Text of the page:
1) We need to accept our own aging.
2) We need to live a more balanced lifestyle. If we can't get people to do this, it will be very difficult to get people to volunteer.
3) We need to recapture the idealism that we had as younger people. Idealism comes with a new way of thinking about our own aging.
4) We need to live intentionally intergenerationally.

Each generation brings a different perspective, gifts and values. The more generations you can involve in your volunteer work in the community and create an intergenerational consciousness, the better volunteer program you will have.

Posted July 5, 2000
Submitted by Alex Cofield, Assistant House Manager, Wexner Center for the Arts, Columbus, OH
One of our volunteer programs at the Wexner Center for the Arts is our usher corps. This group of 120 people run the range of ages, from a 16 year old high school student and many college students to many people over 60 years old. There are no distinctions in job duties based upon age. The only distinctions we see are availability and methods of socialization. Many of the retired people contribute more hours than the college students because they have more free time. Also, when we assign ushers to locations for events, we try to make an effort to mix older and younger ushers so that people get to know each other and to break down barriers. Before events, the college students tend to chat with their college friends and the older people tend to chat with the older people. This method of socialization is common among groups of people.

Posted July 5, 2000
Submitted by Cheryl Morehouse, Manager, Volunteer Services Department, Nebraska, USA
In the past, it seems the various volunteer "groups" at our hospital were somewhat divided. In an effort to bring these age groups together, recently we have begun to combine our recognition events to span all age groups: teens, college students, adults and senior citizens. I am endeavoring to create more opportunities for inter-generational interaction amongst our volunteers. Most of our older volunteers get quite a kick out of working along side, or interacting with our teen volunteers, and vice-versa. The teens bring a spark of enthusiasm and energy, and the retirees demonstrate and teach a rare work ethic. Some beautiful, enduring friendships have evolved. I am in the process of developing a Volunteer Advisory Council with representation from each volunteer age group and category to assist in tackling our recruitment and retention challenges, and to foster an even greater sense of "ownership" for our volunteer with their program.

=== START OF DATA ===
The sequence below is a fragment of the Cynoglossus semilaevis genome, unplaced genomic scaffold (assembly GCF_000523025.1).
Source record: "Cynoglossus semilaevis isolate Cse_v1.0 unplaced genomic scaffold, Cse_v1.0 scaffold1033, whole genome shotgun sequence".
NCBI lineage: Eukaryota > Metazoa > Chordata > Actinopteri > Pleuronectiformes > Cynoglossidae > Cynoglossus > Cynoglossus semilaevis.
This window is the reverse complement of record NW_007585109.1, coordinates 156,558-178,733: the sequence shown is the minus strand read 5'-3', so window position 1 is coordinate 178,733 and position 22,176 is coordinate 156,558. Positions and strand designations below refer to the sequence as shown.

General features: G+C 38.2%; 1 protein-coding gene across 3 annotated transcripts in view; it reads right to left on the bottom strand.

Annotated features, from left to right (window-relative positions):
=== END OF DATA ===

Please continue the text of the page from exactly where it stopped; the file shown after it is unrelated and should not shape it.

Posted July 3, 2000
Submitted by Naomi Chamberlain, Coordinator of Volunteer Services, Kaiser Diablo Service Area, California, USA
I have a very divided program as the adults work in our hospital and clinics during the daytime hours and our students work after 4 p.m. During the summer months, we try to have students come in to work along side the adults to cover vacations and for the most part this seems to bridge the generational gap. I think some of our older sdults are a little afraid of the high schoolers as they are so quick to learn and to do things. I think working along side of each other helps the lines of communication between both the parties.